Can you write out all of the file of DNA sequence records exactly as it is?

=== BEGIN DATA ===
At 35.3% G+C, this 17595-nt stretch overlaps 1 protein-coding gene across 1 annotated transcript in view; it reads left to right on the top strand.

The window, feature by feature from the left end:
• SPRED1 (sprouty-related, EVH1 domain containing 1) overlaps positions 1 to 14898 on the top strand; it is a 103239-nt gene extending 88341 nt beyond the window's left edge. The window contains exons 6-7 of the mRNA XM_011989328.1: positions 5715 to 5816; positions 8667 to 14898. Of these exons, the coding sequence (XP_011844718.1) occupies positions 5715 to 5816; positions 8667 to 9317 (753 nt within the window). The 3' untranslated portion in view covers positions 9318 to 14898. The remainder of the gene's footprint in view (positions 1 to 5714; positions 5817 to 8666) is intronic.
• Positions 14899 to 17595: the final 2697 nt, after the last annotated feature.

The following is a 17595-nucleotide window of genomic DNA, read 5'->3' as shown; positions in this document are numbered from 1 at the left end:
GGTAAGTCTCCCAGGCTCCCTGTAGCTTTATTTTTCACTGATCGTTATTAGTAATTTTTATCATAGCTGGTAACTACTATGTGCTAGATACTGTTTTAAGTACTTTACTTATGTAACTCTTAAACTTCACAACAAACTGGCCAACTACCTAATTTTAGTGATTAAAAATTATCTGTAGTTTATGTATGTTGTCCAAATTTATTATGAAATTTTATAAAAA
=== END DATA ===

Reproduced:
At 35.3% G+C, this 17595-nt stretch overlaps 1 protein-coding gene across 1 annotated transcript in view; it reads left to right on the top strand.

The window, feature by feature from the left end:
• SPRED1 (sprouty-related, EVH1 domain containing 1) overlaps positions 1 to 14898 on the top strand; it is a 103239-nt gene extending 88341 nt beyond the window's left edge. The window contains exons 6-7 of the mRNA XM_011989328.1: positions 5715 to 5816; positions 8667 to 14898. Of these exons, the coding sequence (XP_011844718.1) occupies positions 5715 to 5816; positions 8667 to 9317 (753 nt within the window). The 3' untranslated portion in view covers positions 9318 to 14898. The remainder of the gene's footprint in view (positions 1 to 5714; positions 5817 to 8666) is intronic.
• Positions 14899 to 17595: the final 2697 nt, after the last annotated feature.

The following is a 17595-nucleotide window of genomic DNA, read 5'->3' as shown; positions in this document are numbered from 1 at the left end:
GGTAAGTCTCCCAGGCTCCCTGTAGCTTTATTTTTCACTGATCGTTATTAGTAATTTTTATCATAGCTGGTAACTACTATGTGCTAGATACTGTTTTAAGTACTTTACTTATGTAACTCTTAAACTTCACAACAAACTGGCCAACTACCTAATTTTAGTGATTAAAAATTATCTGTAGTTTATGTATGTTGTCCAAATTTATTATGAAATTTTATAAAAA